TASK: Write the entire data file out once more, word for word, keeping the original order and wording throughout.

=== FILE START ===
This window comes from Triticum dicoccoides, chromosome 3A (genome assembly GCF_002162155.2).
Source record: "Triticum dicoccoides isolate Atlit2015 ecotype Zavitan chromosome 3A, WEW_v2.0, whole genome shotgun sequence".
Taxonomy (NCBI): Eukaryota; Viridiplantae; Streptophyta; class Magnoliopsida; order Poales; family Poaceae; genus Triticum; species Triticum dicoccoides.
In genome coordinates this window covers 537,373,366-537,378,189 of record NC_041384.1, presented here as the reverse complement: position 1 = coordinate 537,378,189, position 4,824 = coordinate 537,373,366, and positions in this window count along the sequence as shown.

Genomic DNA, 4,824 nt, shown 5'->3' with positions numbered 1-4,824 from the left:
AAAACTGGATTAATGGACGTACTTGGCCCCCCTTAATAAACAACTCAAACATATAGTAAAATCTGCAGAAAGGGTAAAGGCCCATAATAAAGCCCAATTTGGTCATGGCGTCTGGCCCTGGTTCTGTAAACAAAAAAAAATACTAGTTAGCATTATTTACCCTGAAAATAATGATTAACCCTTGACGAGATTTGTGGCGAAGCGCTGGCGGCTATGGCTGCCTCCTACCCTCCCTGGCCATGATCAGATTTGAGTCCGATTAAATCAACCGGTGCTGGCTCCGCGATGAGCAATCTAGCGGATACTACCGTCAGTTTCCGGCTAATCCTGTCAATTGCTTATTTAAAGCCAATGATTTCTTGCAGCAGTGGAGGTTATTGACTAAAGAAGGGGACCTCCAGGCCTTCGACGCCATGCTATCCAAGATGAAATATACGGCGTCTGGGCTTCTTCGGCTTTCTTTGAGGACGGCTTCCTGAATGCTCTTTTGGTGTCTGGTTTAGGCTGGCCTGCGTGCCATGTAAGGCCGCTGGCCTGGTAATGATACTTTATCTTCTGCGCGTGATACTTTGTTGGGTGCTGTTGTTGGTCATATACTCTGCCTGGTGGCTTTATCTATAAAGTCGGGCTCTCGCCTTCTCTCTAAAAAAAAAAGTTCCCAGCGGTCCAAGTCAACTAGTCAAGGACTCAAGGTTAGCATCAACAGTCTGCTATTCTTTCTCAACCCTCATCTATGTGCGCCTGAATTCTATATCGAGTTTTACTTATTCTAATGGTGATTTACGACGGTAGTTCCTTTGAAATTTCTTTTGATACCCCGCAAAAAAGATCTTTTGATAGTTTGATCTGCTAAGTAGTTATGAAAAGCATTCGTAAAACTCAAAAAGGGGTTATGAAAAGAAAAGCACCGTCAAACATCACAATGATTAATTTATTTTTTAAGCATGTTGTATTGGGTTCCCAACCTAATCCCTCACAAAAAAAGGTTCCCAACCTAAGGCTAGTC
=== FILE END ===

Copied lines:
This window comes from Triticum dicoccoides, chromosome 3A (genome assembly GCF_002162155.2).
Source record: "Triticum dicoccoides isolate Atlit2015 ecotype Zavitan chromosome 3A, WEW_v2.0, whole genome shotgun sequence".
Taxonomy (NCBI): Eukaryota; Viridiplantae; Streptophyta; class Magnoliopsida; order Poales; family Poaceae; genus Triticum; species Triticum dicoccoides.
In genome coordinates this window covers 537,373,366-537,378,189 of record NC_041384.1, presented here as the reverse complement: position 1 = coordinate 537,378,189, position 4,824 = coordinate 537,373,366, and positions in this window count along the sequence as shown.

Genomic DNA, 4,824 nt, shown 5'->3' with positions numbered 1-4,824 from the left:
AAAACTGGATTAATGGACGTACTTGGCCCCCCTTAATAAACAACTCAAACATATAGTAAAATCTGCAGAAAGGGTAAAGGCCCATAATAAAGCCCAATTTGGTCATGGCGTCTGGCCCTGGTTCTGTAAACAAAAAAAAATACTAGTTAGCATTATTTACCCTGAAAATAATGATTAACCCTTGACGAGATTTGTGGCGAAGCGCTGGCGGCTATGGCTGCCTCCTACCCTCCCTGGCCATGATCAGATTTGAGTCCGATTAAATCAACCGGTGCTGGCTCCGCGATGAGCAATCTAGCGGATACTACCGTCAGTTTCCGGCTAATCCTGTCAATTGCTTATTTAAAGCCAATGATTTCTTGCAGCAGTGGAGGTTATTGACTAAAGAAGGGGACCTCCAGGCCTTCGACGCCATGCTATCCAAGATGAAATATACGGCGTCTGGGCTTCTTCGGCTTTCTTTGAGGACGGCTTCCTGAATGCTCTTTTGGTGTCTGGTTTAGGCTGGCCTGCGTGCCATGTAAGGCCGCTGGCCTGGTAATGATACTTTATCTTCTGCGCGTGATACTTTGTTGGGTGCTGTTGTTGGTCATATACTCTGCCTGGTGGCTTTATCTATAAAGTCGGGCTCTCGCCTTCTCTCTAAAAAAAAAAGTTCCCAGCGGTCCAAGTCAACTAGTCAAGGACTCAAGGTTAGCATCAACAGTCTGCTATTCTTTCTCAACCCTCATCTATGTGCGCCTGAATTCTATATCGAGTTTTACTTATTCTAATGGTGATTTACGACGGTAGTTCCTTTGAAATTTCTTTTGATACCCCGCAAAAAAGATCTTTTGATAGTTTGATCTGCTAAGTAGTTATGAAAAGCATTCGTAAAACTCAAAAAGGGGTTATGAAAAGAAAAGCACCGTCAAACATCACAATGATTAATTTATTTTTTAAGCATGTTGTATTGGGTTCCCAACCTAATCCCTCACAAAAAAAGGTTCCCAACCTAAGGCTAGTC